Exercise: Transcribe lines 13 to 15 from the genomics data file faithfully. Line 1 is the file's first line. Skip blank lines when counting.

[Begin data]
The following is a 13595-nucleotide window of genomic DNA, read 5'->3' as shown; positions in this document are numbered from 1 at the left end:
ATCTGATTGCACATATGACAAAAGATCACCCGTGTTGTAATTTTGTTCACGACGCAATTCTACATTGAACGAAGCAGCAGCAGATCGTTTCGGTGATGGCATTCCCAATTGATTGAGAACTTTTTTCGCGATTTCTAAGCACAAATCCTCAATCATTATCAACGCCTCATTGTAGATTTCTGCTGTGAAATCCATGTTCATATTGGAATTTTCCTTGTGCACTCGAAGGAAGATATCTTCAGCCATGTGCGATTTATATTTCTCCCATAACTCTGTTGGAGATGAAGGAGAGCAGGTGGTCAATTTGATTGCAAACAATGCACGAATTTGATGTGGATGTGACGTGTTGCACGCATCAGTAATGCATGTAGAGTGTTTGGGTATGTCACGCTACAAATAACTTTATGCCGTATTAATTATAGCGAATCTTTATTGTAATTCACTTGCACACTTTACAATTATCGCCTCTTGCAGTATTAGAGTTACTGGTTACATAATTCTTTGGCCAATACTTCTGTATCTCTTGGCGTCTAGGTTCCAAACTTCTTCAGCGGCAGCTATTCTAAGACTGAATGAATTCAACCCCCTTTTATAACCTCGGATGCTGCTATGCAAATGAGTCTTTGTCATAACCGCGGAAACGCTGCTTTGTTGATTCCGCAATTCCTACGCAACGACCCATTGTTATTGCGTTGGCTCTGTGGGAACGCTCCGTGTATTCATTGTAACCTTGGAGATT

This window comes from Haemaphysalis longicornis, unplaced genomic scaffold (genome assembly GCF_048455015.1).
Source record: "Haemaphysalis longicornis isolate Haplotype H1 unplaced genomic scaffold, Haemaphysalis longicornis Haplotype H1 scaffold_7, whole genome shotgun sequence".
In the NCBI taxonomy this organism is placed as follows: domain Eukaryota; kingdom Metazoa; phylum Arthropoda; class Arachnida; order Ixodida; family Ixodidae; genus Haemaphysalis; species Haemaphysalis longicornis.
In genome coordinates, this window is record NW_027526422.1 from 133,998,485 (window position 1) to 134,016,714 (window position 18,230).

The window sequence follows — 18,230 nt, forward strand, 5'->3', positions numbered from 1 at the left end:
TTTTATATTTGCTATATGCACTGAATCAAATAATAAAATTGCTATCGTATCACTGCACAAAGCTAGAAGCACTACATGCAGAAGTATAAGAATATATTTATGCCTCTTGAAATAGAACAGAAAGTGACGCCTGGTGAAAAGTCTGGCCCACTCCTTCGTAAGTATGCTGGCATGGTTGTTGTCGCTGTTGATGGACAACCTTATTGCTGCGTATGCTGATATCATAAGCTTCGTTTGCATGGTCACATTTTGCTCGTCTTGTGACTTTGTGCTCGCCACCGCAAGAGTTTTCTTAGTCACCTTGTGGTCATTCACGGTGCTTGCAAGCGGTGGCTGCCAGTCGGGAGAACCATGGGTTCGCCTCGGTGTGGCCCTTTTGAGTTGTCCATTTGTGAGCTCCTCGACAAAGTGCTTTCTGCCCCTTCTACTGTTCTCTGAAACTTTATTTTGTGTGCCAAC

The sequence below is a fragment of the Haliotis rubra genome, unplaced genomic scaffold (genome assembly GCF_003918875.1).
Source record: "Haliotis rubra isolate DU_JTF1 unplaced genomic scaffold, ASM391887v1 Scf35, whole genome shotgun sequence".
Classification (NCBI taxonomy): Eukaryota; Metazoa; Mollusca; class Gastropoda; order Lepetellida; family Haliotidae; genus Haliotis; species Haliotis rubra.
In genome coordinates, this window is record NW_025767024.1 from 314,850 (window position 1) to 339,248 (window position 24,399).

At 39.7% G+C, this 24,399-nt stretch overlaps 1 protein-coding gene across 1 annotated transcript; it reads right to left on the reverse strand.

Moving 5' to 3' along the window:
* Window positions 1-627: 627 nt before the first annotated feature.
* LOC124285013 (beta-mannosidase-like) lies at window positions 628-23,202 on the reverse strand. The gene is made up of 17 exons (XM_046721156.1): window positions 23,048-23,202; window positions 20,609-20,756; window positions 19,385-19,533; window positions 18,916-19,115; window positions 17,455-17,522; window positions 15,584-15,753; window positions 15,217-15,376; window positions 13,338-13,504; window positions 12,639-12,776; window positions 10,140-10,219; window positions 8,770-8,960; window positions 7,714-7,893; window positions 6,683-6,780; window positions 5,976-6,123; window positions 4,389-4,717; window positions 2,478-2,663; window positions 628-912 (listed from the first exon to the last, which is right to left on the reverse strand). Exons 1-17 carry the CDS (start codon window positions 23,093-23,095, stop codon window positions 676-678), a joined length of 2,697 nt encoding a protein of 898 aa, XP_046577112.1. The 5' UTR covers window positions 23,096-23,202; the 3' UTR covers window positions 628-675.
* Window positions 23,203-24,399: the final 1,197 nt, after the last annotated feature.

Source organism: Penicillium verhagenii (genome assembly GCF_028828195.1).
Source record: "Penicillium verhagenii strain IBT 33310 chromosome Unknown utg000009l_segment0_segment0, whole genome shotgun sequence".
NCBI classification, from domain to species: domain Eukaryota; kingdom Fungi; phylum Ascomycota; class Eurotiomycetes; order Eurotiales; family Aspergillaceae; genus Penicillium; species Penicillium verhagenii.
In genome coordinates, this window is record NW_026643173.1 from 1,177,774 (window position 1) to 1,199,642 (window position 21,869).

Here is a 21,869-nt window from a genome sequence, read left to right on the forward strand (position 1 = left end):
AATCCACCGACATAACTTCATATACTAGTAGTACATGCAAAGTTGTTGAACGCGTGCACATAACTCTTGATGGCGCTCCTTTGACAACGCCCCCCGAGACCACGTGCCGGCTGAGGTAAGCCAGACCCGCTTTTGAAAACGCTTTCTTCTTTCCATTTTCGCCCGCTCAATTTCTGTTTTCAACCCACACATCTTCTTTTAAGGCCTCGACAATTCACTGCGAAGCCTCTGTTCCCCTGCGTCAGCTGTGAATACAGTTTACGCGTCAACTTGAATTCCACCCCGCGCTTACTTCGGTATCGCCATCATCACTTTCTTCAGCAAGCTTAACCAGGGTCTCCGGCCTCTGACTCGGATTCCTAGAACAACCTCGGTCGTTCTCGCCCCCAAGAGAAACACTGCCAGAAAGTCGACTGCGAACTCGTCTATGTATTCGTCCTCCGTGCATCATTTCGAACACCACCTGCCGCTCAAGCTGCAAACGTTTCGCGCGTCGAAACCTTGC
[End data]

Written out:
At 39.7% G+C, this 24,399-nt stretch overlaps 1 protein-coding gene across 1 annotated transcript; it reads right to left on the reverse strand.

Moving 5' to 3' along the window:
* Window positions 1-627: 627 nt before the first annotated feature.